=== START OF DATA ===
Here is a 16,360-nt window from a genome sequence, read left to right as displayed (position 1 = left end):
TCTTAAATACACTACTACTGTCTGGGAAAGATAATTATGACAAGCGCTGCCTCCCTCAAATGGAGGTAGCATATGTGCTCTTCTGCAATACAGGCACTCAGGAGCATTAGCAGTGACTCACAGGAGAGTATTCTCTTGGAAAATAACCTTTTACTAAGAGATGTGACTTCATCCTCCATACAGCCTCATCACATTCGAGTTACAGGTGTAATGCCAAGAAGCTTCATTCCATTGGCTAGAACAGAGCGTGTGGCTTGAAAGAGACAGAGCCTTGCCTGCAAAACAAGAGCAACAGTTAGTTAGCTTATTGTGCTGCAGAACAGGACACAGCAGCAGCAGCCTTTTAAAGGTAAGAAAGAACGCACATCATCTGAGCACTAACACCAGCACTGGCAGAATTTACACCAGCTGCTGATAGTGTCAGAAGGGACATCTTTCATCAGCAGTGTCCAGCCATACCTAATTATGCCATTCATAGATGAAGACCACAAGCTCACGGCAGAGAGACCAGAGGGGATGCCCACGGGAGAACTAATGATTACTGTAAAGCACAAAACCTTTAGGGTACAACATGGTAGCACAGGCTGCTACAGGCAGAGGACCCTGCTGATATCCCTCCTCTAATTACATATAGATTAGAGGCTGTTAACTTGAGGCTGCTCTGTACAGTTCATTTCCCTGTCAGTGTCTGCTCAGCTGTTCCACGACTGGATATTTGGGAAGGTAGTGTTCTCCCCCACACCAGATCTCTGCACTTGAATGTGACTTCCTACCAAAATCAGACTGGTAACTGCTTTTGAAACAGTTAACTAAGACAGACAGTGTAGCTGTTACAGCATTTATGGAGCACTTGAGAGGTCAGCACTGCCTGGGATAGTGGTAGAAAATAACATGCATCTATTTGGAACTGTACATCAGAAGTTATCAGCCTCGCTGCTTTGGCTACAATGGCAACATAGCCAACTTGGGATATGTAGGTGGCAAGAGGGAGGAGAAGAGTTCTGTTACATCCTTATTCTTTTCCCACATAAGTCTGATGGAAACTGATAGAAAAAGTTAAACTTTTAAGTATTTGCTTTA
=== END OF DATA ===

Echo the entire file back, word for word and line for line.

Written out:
Here is a 16,360-nt window from a genome sequence, read left to right as displayed (position 1 = left end):
TCTTAAATACACTACTACTGTCTGGGAAAGATAATTATGACAAGCGCTGCCTCCCTCAAATGGAGGTAGCATATGTGCTCTTCTGCAATACAGGCACTCAGGAGCATTAGCAGTGACTCACAGGAGAGTATTCTCTTGGAAAATAACCTTTTACTAAGAGATGTGACTTCATCCTCCATACAGCCTCATCACATTCGAGTTACAGGTGTAATGCCAAGAAGCTTCATTCCATTGGCTAGAACAGAGCGTGTGGCTTGAAAGAGACAGAGCCTTGCCTGCAAAACAAGAGCAACAGTTAGTTAGCTTATTGTGCTGCAGAACAGGACACAGCAGCAGCAGCCTTTTAAAGGTAAGAAAGAACGCACATCATCTGAGCACTAACACCAGCACTGGCAGAATTTACACCAGCTGCTGATAGTGTCAGAAGGGACATCTTTCATCAGCAGTGTCCAGCCATACCTAATTATGCCATTCATAGATGAAGACCACAAGCTCACGGCAGAGAGACCAGAGGGGATGCCCACGGGAGAACTAATGATTACTGTAAAGCACAAAACCTTTAGGGTACAACATGGTAGCACAGGCTGCTACAGGCAGAGGACCCTGCTGATATCCCTCCTCTAATTACATATAGATTAGAGGCTGTTAACTTGAGGCTGCTCTGTACAGTTCATTTCCCTGTCAGTGTCTGCTCAGCTGTTCCACGACTGGATATTTGGGAAGGTAGTGTTCTCCCCCACACCAGATCTCTGCACTTGAATGTGACTTCCTACCAAAATCAGACTGGTAACTGCTTTTGAAACAGTTAACTAAGACAGACAGTGTAGCTGTTACAGCATTTATGGAGCACTTGAGAGGTCAGCACTGCCTGGGATAGTGGTAGAAAATAACATGCATCTATTTGGAACTGTACATCAGAAGTTATCAGCCTCGCTGCTTTGGCTACAATGGCAACATAGCCAACTTGGGATATGTAGGTGGCAAGAGGGAGGAGAAGAGTTCTGTTACATCCTTATTCTTTTCCCACATAAGTCTGATGGAAACTGATAGAAAAAGTTAAACTTTTAAGTATTTGCTTTA